Australian government gives made-in-China CCTV cams the boot

Australia’s Defence Department removed all Chinese manufactured surveillance cameras after an audit detailed the number of Hikvision and Dahua devices installed in various government facilities.

In an impromptu interview on Friday, deputy prime minister and minister of defence Richard Marles revealed that all the relevant Chinese-manufactured Defence department cameras had been removed.

“We’ve done a database search of all those cameras. I’ve actually asked, in addition to that, for the Department to engage in a further audit, just to make sure we’ve not missed any. And if there are any, they will be removed,” said Marles.

He added that the Defence Department had been aware of the cameras’ origin since 2018.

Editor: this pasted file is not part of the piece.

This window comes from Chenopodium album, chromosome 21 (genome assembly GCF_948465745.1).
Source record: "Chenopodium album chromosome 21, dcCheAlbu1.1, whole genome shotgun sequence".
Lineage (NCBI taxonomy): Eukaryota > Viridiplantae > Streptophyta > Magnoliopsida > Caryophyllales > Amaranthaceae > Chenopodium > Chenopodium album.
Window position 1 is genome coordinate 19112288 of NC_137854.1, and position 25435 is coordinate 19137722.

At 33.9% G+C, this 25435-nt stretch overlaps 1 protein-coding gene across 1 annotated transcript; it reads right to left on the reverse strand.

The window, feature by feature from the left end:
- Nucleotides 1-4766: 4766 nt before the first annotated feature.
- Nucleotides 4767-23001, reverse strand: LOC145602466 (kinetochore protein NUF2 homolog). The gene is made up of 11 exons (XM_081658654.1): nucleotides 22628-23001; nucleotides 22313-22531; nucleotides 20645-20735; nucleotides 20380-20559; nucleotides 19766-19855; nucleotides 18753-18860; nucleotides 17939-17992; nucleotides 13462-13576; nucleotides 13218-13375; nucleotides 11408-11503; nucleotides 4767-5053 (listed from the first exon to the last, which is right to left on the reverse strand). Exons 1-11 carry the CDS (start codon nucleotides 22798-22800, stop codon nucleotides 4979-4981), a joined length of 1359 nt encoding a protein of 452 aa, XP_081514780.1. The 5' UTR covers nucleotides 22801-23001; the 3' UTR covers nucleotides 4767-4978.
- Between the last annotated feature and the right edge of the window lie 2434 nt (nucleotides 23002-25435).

The audit was initiated by senator and member of the opposition Liberal Party, James Paterson. The effort found over 900 made-in-China cameras used in in government agencies, spread out across over 250 sites.

“Our AUKUS partners and closest security allies, the United States and UK, announced in November 2022 that they were banning the devices from all government buildings because of the national security threat that they pose,” explained Paterson on Thursday, adding that a plan was needed to remove all affected devices from Australian government departments and agencies.

On Thursday, China’s foreign ministry spokesperson Mao Ning said Beijing opposes “erroneous practices of over-stretching the concept of national security and abusing state power to discriminate against and suppress Chinese companies.”

“We hope the Australian side will provide a fair, just and non-discriminatory

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